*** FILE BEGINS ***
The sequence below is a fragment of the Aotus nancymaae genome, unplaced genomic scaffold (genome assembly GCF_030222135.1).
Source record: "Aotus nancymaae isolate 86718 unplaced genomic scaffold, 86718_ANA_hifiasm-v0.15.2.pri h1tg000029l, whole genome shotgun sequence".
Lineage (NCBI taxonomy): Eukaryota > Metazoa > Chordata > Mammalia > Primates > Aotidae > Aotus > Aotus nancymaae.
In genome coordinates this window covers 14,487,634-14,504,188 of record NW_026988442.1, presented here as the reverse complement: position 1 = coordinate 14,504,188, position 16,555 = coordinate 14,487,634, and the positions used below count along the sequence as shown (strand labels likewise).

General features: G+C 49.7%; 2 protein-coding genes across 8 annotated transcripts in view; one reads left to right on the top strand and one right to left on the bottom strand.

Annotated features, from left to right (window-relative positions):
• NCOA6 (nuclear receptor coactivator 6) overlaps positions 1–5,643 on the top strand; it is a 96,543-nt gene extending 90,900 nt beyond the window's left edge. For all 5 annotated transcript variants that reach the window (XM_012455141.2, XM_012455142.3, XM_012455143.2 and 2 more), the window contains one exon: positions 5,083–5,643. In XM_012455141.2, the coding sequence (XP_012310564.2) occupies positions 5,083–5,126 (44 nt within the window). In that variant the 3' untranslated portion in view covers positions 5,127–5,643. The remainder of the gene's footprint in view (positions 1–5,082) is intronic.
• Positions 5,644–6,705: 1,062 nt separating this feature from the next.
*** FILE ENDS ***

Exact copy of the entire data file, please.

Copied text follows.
The sequence below is a fragment of the Aotus nancymaae genome, unplaced genomic scaffold (genome assembly GCF_030222135.1).
Source record: "Aotus nancymaae isolate 86718 unplaced genomic scaffold, 86718_ANA_hifiasm-v0.15.2.pri h1tg000029l, whole genome shotgun sequence".
Lineage (NCBI taxonomy): Eukaryota > Metazoa > Chordata > Mammalia > Primates > Aotidae > Aotus > Aotus nancymaae.
In genome coordinates this window covers 14,487,634-14,504,188 of record NW_026988442.1, presented here as the reverse complement: position 1 = coordinate 14,504,188, position 16,555 = coordinate 14,487,634, and the positions used below count along the sequence as shown (strand labels likewise).

General features: G+C 49.7%; 2 protein-coding genes across 8 annotated transcripts in view; one reads left to right on the top strand and one right to left on the bottom strand.

Annotated features, from left to right (window-relative positions):
• NCOA6 (nuclear receptor coactivator 6) overlaps positions 1–5,643 on the top strand; it is a 96,543-nt gene extending 90,900 nt beyond the window's left edge. For all 5 annotated transcript variants that reach the window (XM_012455141.2, XM_012455142.3, XM_012455143.2 and 2 more), the window contains one exon: positions 5,083–5,643. In XM_012455141.2, the coding sequence (XP_012310564.2) occupies positions 5,083–5,126 (44 nt within the window). In that variant the 3' untranslated portion in view covers positions 5,127–5,643. The remainder of the gene's footprint in view (positions 1–5,082) is intronic.
• Positions 5,644–6,705: 1,062 nt separating this feature from the next.